TAMPA — As Americans across the country prepared for their Memorial Day celebrations on Sunday, Colombian-Americans took part in their own patriotic duty: voting for a new Colombian president.
About a dozen supporters of candidate Juan Manuel Santos rallied across the street from the Tampa Scottish Rite Masonic Center in Town 'N Country, one of 10 voting sites in Florida.
Angela Sarmiento, a 22-year-old college student who lives with her parents in FishHawk Ranch, was among those waving a Colombian flag and orange Santos signs while passing motorists honked their horns.
Sarmiento, who voted Sunday for the first time, said she and her family were celebrating both the elections and Memorial Day, pointing to the American flags adorning the Masonic Center.
Sarmiento moved to the United States 10 years ago with her parents, who left the country to escape violence and the tough economy. Her father, Luis, now sells advertisements for Hispanic magazines and her mother, Dexy, works in a day care center.
"We do care about our country. It doesn't matter where we are," she said.
More than 60,000 Colombian-Americans in Florida were eligible Sunday to vote for a successor to President Alvaro Uribe.
Florida has more Colombia voting sites than any state in the country. The Tampa Bay area has more than 2,880 eligible voters, about twice as many as the presidential elections four years ago, said a spokesman for the Colombian Consulate.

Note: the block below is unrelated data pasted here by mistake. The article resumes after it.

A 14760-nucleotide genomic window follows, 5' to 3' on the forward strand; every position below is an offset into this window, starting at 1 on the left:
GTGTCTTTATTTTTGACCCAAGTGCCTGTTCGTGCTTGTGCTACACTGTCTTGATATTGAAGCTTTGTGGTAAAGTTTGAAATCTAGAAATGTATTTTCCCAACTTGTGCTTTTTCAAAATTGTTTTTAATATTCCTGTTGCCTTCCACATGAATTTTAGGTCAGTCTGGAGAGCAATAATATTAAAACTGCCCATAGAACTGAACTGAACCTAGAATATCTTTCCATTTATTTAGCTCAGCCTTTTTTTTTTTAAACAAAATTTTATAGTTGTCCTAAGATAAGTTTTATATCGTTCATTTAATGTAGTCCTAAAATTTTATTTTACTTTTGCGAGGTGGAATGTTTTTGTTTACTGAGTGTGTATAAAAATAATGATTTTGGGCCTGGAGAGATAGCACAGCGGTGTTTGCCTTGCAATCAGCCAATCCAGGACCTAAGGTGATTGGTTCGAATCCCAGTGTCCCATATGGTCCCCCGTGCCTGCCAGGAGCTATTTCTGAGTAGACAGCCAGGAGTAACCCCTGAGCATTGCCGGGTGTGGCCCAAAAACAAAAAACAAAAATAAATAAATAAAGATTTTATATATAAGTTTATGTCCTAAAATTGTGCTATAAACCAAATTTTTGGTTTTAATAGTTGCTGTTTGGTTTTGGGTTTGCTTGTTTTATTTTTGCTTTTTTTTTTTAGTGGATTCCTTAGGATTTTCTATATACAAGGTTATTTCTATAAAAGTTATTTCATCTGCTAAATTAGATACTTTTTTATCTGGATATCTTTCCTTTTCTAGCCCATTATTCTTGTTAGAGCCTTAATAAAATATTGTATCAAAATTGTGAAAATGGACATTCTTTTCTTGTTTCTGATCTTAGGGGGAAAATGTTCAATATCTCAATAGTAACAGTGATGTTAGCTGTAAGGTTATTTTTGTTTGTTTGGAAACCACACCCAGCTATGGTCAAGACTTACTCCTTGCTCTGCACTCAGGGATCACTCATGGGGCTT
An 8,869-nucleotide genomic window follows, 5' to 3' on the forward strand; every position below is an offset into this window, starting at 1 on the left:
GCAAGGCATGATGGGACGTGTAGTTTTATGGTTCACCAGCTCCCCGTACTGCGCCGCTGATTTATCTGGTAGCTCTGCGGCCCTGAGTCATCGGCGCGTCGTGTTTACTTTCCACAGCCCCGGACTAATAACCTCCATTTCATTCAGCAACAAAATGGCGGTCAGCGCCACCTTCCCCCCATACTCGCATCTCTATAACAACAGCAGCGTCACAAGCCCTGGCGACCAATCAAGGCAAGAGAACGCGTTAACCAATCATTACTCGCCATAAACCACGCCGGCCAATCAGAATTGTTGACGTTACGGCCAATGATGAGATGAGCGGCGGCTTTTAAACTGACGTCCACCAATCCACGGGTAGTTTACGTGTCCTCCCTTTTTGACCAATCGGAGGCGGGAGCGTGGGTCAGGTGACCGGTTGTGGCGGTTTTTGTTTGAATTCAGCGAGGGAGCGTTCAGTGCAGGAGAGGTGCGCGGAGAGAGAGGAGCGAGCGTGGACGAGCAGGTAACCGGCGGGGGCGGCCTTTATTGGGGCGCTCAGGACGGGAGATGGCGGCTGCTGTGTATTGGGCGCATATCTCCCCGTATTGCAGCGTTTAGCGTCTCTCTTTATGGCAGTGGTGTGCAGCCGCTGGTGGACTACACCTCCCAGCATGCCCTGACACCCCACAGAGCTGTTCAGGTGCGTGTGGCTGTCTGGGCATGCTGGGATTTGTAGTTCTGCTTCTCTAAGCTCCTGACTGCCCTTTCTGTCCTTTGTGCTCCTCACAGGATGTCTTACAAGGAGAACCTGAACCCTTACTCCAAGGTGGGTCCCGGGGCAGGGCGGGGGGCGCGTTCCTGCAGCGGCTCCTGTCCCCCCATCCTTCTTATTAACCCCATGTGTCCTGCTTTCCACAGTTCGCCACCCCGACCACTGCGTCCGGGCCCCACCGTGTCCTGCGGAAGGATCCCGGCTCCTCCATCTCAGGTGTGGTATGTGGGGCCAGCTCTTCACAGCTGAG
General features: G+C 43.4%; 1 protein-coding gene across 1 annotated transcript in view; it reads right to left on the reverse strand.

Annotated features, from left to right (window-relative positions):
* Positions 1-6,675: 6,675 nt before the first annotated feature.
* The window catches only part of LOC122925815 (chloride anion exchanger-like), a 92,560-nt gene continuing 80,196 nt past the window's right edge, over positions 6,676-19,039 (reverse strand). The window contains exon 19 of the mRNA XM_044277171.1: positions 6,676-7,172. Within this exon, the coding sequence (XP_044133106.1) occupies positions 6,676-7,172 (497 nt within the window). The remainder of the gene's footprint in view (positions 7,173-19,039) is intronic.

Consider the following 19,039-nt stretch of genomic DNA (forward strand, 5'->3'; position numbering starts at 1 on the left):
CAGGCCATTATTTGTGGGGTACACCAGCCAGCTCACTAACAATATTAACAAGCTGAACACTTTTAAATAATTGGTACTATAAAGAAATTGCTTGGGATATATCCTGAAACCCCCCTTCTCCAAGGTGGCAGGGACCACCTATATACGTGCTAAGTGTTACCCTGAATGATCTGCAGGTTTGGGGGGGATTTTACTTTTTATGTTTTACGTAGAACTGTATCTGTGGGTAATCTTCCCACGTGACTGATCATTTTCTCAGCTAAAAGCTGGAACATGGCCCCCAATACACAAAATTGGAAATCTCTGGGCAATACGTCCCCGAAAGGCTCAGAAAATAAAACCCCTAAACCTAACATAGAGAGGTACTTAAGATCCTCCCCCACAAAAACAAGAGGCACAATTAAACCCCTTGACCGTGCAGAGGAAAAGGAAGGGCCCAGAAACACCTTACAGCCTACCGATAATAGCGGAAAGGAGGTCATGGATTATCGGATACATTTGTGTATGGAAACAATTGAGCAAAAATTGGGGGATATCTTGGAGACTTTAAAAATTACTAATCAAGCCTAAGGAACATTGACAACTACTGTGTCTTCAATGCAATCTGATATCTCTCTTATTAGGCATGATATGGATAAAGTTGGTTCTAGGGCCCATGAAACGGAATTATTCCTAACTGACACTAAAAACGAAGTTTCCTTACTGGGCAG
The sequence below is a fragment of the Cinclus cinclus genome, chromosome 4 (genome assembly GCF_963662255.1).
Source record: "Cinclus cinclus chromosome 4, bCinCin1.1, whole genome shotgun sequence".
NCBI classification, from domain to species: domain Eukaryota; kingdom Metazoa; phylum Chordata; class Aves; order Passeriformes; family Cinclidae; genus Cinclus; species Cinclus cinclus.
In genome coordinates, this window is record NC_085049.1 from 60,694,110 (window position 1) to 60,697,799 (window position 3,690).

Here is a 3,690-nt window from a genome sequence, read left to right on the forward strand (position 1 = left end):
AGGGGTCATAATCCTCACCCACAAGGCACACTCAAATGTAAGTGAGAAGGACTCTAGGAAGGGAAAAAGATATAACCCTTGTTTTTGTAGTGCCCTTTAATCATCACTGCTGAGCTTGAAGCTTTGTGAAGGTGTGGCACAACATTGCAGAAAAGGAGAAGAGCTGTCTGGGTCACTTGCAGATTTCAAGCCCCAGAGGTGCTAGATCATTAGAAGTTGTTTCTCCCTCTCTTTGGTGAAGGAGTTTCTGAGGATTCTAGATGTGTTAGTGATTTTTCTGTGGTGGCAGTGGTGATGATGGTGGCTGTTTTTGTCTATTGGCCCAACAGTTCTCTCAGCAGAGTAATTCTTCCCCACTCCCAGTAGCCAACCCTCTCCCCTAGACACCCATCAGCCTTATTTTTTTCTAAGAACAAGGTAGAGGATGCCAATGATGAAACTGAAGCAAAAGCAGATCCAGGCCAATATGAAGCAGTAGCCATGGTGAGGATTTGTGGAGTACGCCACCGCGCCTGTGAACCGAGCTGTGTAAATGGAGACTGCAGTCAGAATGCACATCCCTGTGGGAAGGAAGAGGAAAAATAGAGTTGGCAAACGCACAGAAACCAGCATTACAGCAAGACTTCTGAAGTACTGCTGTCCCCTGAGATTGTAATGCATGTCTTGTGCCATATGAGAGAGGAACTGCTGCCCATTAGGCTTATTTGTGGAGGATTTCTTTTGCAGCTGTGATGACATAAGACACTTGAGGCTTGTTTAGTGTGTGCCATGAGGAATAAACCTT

A key issue in this year's election: How the country's leader will handle relations with neighboring Venezuela and its leftist president, Hugo Chavez.
"We want a free Colombia. We don't want it communist," said Patricia Velazquez, who has lived in the United States for 25 years. She drove to Tampa from Wesley Chapel to cast her vote for Santos, the former defense minister and close ally of Uribe, who has led Colombia for eight years.
"We don't want Colombia to be like Venezuela. Nothing," Velazquez said.
Lina Zuluaga traveled from Spring Hill with her husband and three children to cast her vote for Germán Vargas Lleras. The hourlong drive was well worth it to participate in the democratic process, she said.
"I'm not going to let another person choose for me. I want to choose my president," she said. "It's important for all democratic countries."
Lleras and Santos are two of nine candidates vying to replace Uribe. Santos won the most votes in Sunday's election, but voters will go back to the polls again for a runoff June 20.
Janet Zink can be reached at email@example.com or (813) 226-3401.